Universal Gravitation
Paul explains about Universal Gravitation.

The field vector g
A field vector is a single vector that describes the strength and direction of a uniform vector field. For a gravitational field the field vector is g, which is defined in this way:
$$ g = \dfrac{F}{m} $$
\( \begin{aligned} \displaystyle \require{color}
\text{where } F &= \text{force exerted on mass } m \\
m &= \text{mass in the field} \\
g &= \text{the field vector} \\
\end{aligned} \)Vector symbols are indicated here in bold italics. The direction of the vector g is the same as the direction of the associated force of Universal Gravitation.
Note that a net force applied to a mass will cause it to accelerate. Newton’s Second Law describes this relationship:
$$ a = \dfrac{F}{m} $$
\( \begin{aligned} \displaystyle \require{color}
\text{where } a &= \text{acceleration} \\
\end{aligned} \)Hence, we can say that the field vector g also represents the acceleration due to gravity and we can calculate its value at the Earth’s surface as described below.
The Law of Universal Gravitation says that the magnitude of the force of attraction between the Earth and an object on the Earth’s surface is given by:
$$ F = G\dfrac{m_{E}m_{O}}{r^{2}_{E}} $$
\( \begin{aligned} \displaystyle \require{color}
\text{where } m_{E} &= \text{the mass of the Earth} \\
m_{O} &= \text{mass of the object in kilograms} \\
r_{E} &= \text{radius of the Earth} \\
G &= \text{the gravitational constant} \\
\end{aligned} \)From the defining equation for g, on the previous page, we can see that the force experienced by the mass can also be described by:
$$ F = m_{O}g $$
Equating these two we get \( m_{O}g = G \dfrac{m_{E}m_{O}}{r^{2}_{E}} \)
This simplifies to give: \( g = G \dfrac{m_{E}}{r^{2}_{E}} = \dfrac{6.672 \times 10^{11} \times 5.974 \times 10^{24}}{(6.378 \times 10^{6})^2} \)
Hence, \( g \approx 9.80 \text{ m s}^{2}\) 
Variations in the value of g
Variation with geographical location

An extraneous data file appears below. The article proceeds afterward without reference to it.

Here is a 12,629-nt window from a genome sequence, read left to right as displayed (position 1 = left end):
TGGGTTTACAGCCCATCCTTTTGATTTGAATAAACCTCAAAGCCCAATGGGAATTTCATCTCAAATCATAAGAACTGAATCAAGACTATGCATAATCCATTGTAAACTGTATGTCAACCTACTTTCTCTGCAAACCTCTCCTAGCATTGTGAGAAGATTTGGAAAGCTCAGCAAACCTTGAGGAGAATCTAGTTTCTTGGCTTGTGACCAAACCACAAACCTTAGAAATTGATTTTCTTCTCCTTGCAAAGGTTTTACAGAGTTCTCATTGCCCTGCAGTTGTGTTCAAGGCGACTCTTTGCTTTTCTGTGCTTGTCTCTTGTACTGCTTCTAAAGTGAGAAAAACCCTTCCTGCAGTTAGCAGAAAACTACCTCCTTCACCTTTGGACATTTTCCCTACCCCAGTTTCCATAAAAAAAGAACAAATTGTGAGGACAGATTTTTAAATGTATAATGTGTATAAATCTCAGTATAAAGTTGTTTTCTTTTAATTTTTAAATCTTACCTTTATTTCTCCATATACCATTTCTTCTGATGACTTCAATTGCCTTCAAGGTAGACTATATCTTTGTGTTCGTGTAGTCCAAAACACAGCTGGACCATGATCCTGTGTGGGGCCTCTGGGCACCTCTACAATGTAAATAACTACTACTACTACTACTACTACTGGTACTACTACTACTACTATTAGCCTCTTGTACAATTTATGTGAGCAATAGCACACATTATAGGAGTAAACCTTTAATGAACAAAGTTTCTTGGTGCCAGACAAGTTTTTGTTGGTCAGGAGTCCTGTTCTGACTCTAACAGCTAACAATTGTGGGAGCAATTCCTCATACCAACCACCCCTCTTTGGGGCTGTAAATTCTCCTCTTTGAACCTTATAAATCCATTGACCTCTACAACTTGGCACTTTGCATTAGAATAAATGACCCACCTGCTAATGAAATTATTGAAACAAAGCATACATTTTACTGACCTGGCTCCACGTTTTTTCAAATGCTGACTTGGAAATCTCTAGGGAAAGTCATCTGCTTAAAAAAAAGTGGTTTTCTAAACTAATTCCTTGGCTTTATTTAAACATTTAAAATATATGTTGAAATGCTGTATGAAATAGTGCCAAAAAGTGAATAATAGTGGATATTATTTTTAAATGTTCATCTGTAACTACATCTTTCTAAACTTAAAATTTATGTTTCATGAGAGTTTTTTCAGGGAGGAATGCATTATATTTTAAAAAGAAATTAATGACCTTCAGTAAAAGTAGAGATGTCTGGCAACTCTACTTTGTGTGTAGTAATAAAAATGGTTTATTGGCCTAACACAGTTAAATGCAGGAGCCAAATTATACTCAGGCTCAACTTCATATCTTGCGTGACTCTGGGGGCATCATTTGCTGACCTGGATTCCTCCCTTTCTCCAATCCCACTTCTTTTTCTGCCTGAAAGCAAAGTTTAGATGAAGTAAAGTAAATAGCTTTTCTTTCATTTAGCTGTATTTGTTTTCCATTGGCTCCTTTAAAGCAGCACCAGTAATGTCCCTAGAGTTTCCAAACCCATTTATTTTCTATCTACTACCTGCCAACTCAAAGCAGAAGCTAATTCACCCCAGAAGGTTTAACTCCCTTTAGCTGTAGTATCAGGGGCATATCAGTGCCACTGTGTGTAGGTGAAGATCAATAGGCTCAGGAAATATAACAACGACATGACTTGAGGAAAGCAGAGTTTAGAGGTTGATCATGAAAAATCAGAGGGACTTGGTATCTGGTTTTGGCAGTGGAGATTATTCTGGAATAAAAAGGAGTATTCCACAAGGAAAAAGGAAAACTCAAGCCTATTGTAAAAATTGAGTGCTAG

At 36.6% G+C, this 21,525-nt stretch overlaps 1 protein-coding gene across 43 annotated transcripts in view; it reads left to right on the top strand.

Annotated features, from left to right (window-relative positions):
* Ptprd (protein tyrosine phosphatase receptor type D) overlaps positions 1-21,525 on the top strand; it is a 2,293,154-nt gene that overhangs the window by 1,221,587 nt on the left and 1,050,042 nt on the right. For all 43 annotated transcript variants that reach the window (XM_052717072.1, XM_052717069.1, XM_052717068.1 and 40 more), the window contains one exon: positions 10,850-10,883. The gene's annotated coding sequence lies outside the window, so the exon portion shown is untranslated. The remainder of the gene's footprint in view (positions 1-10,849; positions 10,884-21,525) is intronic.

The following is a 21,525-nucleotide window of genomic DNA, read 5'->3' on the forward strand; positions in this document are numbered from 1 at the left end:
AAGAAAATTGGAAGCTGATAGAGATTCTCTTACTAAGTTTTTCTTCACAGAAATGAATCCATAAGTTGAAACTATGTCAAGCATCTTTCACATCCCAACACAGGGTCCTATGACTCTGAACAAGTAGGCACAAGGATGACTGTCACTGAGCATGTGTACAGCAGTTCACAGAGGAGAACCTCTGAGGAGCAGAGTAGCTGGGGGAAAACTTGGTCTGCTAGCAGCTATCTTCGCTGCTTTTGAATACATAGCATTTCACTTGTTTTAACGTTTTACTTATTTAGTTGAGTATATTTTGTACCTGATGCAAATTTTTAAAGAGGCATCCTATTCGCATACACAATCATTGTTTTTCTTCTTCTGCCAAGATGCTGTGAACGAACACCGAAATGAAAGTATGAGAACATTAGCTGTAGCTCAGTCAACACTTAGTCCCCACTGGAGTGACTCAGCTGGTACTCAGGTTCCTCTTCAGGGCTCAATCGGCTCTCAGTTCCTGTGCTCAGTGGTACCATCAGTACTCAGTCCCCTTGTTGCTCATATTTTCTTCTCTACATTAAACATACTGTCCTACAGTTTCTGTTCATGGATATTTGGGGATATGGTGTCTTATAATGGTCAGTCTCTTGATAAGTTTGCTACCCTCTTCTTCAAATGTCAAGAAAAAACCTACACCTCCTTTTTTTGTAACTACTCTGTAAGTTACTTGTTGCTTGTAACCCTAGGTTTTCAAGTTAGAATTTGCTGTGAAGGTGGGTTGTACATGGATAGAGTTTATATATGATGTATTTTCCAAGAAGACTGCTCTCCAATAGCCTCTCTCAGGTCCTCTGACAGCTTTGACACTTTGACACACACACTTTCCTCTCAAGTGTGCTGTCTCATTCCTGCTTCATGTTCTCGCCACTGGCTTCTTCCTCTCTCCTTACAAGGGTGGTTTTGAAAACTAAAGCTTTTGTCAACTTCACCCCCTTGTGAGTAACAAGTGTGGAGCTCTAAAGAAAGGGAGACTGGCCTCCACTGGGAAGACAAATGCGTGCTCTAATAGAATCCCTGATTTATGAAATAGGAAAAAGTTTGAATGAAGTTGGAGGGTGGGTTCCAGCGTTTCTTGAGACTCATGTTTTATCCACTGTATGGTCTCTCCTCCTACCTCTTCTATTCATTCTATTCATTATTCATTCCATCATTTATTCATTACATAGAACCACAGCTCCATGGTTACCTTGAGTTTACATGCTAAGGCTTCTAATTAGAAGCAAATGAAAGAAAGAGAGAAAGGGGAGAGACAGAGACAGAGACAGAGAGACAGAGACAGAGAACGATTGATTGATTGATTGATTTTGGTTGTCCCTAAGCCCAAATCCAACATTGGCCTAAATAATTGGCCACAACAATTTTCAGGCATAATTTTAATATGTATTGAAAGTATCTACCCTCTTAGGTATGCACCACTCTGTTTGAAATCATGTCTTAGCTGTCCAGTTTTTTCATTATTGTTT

The actual value of the acceleration due to gravity, g, that will apply in a given situation will depend upon geographical location. Minor variations in the value of g around the Earth’s surface occur because:
 the Earth’s crust or lithosphere shows variations in thickness and structure due to factors such as tectonic plate boundaries and dense mineral deposits. These variations can alter local values of g, Universal Gravitation.
 the Earth is not a perfect sphere, but is flattened at the poles. This means that the value of g will be greater at the poles, since they are closer to the centre of the Earth.
 the spin of the Earth creates a centrifuge effect that reduces the effective value of g. The effect is greatest at the Equator and there is no effect at the poles.
As a result of these factors, the rate of acceleration due to gravity at the surface of the Earth varies from a minimum value at the Equator of 9.782 m s^{2} to a maximum value of 9.832 m s^{2} at the poles. The usual value used in equations requiring g is 9.8 m s^{2}.
Variation with altitude
The formula for g shows that the value of g will also vary with altitude above the Earth’s surface. By using a value of r equal to the radius of the Earth plus altitude, the following values can easily be calculated. It is clear from the table below that the effect of the Earth’s gravitational field is felt quite some distance out into space.
$$ g = G \dfrac{m_{E}}{(r_{E}+\text{altitude})^2} $$
NOTE: That as altitude increases the value of g decreases, dropping to zero only when the altitude has an infinite value.
The variation of g with altitude above Earth’s surface Altitude (km) g Comment 0 9.80 Earth’s surface 8.8 9.77 Mt Everest Summit 80 9.54 Arbitrary beginning of space 200 9.21 Mercury capsule orbit altitude 250 9.07 Space shuttle minimum orbit altitude 400 8.68 Space shuttle maximum orbit altitude 1 000 7.32 Upper limit for low Earth orbit 400 000 0.19 Communications satellite orbit altitude 
Variation with planetary body
The formula for g also shows that the value of g on planetary surfaces depends upon the mass and radius of the central body which, in examples so far, has been the Earth. Other planets and natural satellites (moons) have a variety of masses and radii, so that the value of g elsewhere in our solar system can be quite different from that on Earth Universal Gravitation. The following table presents a few examples.
$$ g = G \dfrac{m_{\text{planet}}}{r_{\text{planet}}^2} $$
A comparison of g on the surface of other planetary bodies Body Radius (km) g Moon 1738 1.6 Mars 3397 3.7 Jupiter 71 492 24.8 Pluto 1 151 0.66